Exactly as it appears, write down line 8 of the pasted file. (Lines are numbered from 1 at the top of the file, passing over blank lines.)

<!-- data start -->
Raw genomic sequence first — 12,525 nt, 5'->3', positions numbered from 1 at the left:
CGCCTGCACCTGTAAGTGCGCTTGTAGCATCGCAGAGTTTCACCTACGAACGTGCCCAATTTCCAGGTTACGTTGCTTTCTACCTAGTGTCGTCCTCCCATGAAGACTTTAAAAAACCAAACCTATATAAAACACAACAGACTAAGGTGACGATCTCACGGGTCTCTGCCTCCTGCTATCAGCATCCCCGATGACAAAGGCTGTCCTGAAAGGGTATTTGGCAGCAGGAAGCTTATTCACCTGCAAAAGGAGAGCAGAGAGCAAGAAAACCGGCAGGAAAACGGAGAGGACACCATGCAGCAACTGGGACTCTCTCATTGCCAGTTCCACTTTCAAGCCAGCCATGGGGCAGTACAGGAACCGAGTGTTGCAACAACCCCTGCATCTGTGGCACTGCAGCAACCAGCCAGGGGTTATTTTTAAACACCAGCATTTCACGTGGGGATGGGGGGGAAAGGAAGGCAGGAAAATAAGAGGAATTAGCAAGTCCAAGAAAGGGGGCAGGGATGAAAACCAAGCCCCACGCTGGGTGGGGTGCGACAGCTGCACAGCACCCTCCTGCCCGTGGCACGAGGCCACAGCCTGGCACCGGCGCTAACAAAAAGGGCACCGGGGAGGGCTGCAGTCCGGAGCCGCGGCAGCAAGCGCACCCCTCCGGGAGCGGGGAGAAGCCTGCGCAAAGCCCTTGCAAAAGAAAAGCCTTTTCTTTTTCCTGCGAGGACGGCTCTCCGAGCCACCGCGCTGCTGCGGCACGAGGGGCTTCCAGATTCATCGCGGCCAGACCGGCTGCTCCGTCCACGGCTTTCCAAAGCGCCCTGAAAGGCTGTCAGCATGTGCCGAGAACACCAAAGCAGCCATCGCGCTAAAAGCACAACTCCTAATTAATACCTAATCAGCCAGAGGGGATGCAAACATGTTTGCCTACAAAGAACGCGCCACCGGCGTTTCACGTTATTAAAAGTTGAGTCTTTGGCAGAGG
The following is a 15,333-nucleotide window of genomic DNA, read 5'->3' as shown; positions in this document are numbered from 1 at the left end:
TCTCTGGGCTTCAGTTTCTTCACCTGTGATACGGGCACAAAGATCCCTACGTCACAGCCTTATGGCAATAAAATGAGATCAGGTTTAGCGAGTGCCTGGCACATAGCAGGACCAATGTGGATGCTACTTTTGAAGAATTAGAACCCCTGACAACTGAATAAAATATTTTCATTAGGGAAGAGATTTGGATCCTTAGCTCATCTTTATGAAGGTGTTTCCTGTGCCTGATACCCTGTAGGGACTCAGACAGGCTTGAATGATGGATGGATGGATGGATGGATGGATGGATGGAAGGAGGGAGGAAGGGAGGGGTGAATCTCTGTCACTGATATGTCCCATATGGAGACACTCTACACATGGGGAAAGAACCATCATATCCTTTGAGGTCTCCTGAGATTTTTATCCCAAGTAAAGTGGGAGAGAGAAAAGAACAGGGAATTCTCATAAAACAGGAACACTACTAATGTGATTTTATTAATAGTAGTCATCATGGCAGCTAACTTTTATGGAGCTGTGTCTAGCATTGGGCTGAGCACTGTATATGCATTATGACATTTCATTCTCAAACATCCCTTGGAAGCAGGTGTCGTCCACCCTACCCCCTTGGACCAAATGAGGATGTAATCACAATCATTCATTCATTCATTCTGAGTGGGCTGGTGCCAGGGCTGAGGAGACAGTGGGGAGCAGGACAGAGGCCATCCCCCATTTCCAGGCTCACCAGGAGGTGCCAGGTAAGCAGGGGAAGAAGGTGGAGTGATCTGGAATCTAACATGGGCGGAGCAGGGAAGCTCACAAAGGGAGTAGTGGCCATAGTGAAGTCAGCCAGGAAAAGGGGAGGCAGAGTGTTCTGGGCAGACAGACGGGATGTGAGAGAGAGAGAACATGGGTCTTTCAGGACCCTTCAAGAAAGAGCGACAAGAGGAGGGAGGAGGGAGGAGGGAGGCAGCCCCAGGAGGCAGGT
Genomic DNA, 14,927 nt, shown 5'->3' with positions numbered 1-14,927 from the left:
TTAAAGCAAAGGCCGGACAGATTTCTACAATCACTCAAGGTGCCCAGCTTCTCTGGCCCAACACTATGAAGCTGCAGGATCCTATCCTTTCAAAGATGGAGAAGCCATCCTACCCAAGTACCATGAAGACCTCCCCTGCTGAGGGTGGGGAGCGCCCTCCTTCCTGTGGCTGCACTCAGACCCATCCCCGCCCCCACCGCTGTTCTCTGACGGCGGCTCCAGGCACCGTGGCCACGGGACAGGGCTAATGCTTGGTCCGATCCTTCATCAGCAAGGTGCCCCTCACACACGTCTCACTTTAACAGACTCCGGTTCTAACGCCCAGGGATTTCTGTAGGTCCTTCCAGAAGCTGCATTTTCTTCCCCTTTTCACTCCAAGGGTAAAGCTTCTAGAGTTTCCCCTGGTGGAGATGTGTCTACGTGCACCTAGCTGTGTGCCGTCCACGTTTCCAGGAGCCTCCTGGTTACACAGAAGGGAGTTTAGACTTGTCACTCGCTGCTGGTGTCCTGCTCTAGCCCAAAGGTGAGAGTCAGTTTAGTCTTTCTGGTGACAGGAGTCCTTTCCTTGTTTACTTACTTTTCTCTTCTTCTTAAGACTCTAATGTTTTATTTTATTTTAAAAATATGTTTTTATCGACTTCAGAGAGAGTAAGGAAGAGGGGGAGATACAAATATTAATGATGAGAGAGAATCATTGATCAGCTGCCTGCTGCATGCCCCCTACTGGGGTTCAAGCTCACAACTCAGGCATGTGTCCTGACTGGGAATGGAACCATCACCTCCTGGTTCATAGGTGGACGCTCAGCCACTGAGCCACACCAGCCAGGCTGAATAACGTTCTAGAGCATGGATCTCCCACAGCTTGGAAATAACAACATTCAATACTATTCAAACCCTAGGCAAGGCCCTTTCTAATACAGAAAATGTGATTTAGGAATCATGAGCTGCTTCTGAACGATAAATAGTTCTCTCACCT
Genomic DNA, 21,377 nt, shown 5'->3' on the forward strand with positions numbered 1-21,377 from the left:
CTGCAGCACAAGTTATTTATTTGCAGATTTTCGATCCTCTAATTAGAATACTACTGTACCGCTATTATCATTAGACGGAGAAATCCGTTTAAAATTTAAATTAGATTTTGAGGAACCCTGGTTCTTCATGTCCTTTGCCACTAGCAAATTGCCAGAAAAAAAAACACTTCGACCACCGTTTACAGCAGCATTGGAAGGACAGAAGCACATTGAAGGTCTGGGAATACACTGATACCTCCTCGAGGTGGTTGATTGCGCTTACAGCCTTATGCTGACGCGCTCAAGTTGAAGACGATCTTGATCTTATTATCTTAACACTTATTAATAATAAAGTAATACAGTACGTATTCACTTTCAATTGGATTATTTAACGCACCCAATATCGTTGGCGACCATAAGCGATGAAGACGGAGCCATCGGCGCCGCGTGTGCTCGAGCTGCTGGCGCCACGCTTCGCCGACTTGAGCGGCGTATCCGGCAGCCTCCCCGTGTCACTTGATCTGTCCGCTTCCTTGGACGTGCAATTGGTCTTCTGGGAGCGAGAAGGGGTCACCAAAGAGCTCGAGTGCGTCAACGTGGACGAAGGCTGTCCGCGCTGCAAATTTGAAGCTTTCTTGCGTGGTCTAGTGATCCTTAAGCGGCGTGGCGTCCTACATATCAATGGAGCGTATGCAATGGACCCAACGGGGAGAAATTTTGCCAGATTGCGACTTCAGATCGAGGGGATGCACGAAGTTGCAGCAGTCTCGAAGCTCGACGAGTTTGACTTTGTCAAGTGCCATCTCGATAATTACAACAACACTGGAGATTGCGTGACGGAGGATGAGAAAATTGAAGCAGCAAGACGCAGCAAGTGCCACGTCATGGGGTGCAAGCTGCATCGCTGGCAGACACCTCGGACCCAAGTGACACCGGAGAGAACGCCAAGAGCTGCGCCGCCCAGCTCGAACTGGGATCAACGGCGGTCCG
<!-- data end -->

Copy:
CTGCAGCACAAGTTATTTATTTGCAGATTTTCGATCCTCTAATTAGAATACTACTGTACCGCTATTATCATTAGACGGAGAAATCCGTTTAAAATTTAAATTAGATTTTGAGGAACCCTGGTTCTTCATGTCCTTTGCCACTAGCAAATTGCCAGAAAAAAAAACACTTCGACCACCGTTTACAGCAGCATTGGAAGGACAGAAGCACATTGAAGGTCTGGGAATACACTGATACCTCCTCGAGGTGGTTGATTGCGCTTACAGCCTTATGCTGACGCGCTCAAGTTGAAGACGATCTTGATCTTATTATCTTAACACTTATTAATAATAAAGTAATACAGTACGTATTCACTTTCAATTGGATTATTTAACGCACCCAATATCGTTGGCGACCATAAGCGATGAAGACGGAGCCATCGGCGCCGCGTGTGCTCGAGCTGCTGGCGCCACGCTTCGCCGACTTGAGCGGCGTATCCGGCAGCCTCCCCGTGTCACTTGATCTGTCCGCTTCCTTGGACGTGCAATTGGTCTTCTGGGAGCGAGAAGGGGTCACCAAAGAGCTCGAGTGCGTCAACGTGGACGAAGGCTGTCCGCGCTGCAAATTTGAAGCTTTCTTGCGTGGTCTAGTGATCCTTAAGCGGCGTGGCGTCCTACATATCAATGGAGCGTATGCAATGGACCCAACGGGGAGAAATTTTGCCAGATTGCGACTTCAGATCGAGGGGATGCACGAAGTTGCAGCAGTCTCGAAGCTCGACGAGTTTGACTTTGTCAAGTGCCATCTCGATAATTACAACAACACTGGAGATTGCGTGACGGAGGATGAGAAAATTGAAGCAGCAAGACGCAGCAAGTGCCACGTCATGGGGTGCAAGCTGCATCGCTGGCAGACACCTCGGACCCAAGTGACACCGGAGAGAACGCCAAGAGCTGCGCCGCCCAGCTCGAACTGGGATCAACGGCGGTCCG